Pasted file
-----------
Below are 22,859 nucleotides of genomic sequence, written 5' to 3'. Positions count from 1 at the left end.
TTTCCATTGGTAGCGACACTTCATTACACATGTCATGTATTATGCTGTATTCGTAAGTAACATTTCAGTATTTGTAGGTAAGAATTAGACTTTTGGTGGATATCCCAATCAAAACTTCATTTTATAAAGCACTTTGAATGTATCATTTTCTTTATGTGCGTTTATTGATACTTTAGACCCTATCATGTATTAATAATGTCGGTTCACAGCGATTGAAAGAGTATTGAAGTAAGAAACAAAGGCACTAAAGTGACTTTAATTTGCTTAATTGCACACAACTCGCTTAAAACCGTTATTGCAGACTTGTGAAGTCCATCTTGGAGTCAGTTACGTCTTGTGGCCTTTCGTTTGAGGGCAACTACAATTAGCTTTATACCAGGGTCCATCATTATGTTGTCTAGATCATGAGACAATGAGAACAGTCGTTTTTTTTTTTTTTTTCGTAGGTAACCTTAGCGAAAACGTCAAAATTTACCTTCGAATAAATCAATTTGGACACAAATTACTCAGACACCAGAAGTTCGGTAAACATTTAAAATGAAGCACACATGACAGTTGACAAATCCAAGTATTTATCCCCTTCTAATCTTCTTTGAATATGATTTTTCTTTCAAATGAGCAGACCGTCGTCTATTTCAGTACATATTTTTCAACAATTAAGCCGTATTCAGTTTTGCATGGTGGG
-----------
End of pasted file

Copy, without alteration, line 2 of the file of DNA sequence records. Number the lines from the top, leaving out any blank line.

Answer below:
TTTCCATTGGTAGCGACACTTCATTACACATGTCATGTATTATGCTGTATTCGTAAGTAACATTTCAGTATTTGTAGGTAAGAATTAGACTTTTGGTGGATATCCCAATCAAAACTTCATTTTATAAAGCACTTTGAATGTATCATTTTCTTTATGTGCGTTTATTGATACTTTAGACCCTATCATGTATTAATAATGTCGGTTCACAGCGATTGAAAGAGTATTGAAGTAAGAAACAAAGGCACTAAAGTGACTTTAATTTGCTTAATTGCACACAACTCGCTTAAAACCGTTATTGCAGACTTGTGAAGTCCATCTTGGAGTCAGTTACGTCTTGTGGCCTTTCGTTTGAGGGCAACTACAATTAGCTTTATACCAGGGTCCATCATTATGTTGTCTAGATCATGAGACAATGAGAACAGTCGTTTTTTTTTTTTTTTTCGTAGGTAACCTTAGCGAAAACGTCAAAATTTACCTTCGAATAAATCAATTTGGACACAAATTACTCAGACACCAGAAGTTCGGTAAACATTTAAAATGAAGCACACATGACAGTTGACAAATCCAAGTATTTATCCCCTTCTAATCTTCTTTGAATATGATTTTTCTTTCAAATGAGCAGACCGTCGTCTATTTCAGTACATATTTTTCAACAATTAAGCCGTATTCAGTTTTGCATGGTGGG